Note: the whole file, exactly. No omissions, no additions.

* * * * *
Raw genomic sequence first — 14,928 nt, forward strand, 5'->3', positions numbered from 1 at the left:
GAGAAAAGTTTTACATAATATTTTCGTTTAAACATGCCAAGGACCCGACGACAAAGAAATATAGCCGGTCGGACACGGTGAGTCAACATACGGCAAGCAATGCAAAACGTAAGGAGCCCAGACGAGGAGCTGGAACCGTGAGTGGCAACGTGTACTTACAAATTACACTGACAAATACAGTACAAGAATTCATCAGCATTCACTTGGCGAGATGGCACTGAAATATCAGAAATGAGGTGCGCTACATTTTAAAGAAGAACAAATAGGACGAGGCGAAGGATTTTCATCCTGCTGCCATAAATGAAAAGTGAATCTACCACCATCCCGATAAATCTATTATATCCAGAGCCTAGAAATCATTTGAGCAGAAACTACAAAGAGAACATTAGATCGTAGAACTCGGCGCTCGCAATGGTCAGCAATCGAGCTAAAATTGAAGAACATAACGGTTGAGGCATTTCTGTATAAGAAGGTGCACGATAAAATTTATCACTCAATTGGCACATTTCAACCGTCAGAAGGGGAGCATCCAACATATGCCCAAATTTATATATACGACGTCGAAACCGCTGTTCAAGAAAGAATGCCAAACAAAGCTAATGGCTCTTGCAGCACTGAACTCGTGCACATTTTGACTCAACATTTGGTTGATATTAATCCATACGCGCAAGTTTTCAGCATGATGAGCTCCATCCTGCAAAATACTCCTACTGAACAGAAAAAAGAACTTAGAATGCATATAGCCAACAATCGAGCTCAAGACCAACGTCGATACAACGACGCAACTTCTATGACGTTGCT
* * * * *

Raw genomic sequence first — 14,928 nt, forward strand, 5'->3', positions numbered from 1 at the left:
GAGAAAAGTTTTACATAATATTTTCGTTTAAACATGCCAAGGACCCGACGACAAAGAAATATAGCCGGTCGGACACGGTGAGTCAACATACGGCAAGCAATGCAAAACGTAAGGAGCCCAGACGAGGAGCTGGAACCGTGAGTGGCAACGTGTACTTACAAATTACACTGACAAATACAGTACAAGAATTCATCAGCATTCACTTGGCGAGATGGCACTGAAATATCAGAAATGAGGTGCGCTACATTTTAAAGAAGAACAAATAGGACGAGGCGAAGGATTTTCATCCTGCTGCCATAAATGAAAAGTGAATCTACCACCATCCCGATAAATCTATTATATCCAGAGCCTAGAAATCATTTGAGCAGAAACTACAAAGAGAACATTAGATCGTAGAACTCGGCGCTCGCAATGGTCAGCAATCGAGCTAAAATTGAAGAACATAACGGTTGAGGCATTTCTGTATAAGAAGGTGCACGATAAAATTTATCACTCAATTGGCACATTTCAACCGTCAGAAGGGGAGCATCCAACATATGCCCAAATTTATATATACGACGTCGAAACCGCTGTTCAAGAAAGAATGCCAAACAAAGCTAATGGCTCTTGCAGCACTGAACTCGTGCACATTTTGACTCAACATTTGGTTGATATTAATCCATACGCGCAAGTTTTCAGCATGATGAGCTCCATCCTGCAAAATACTCCTACTGAACAGAAAAAAGAACTTAGAATGCATATAGCCAACAATCGAGCTCAAGACCAACGTCGATACAACGACGCAACTTCTATGACGTTGCT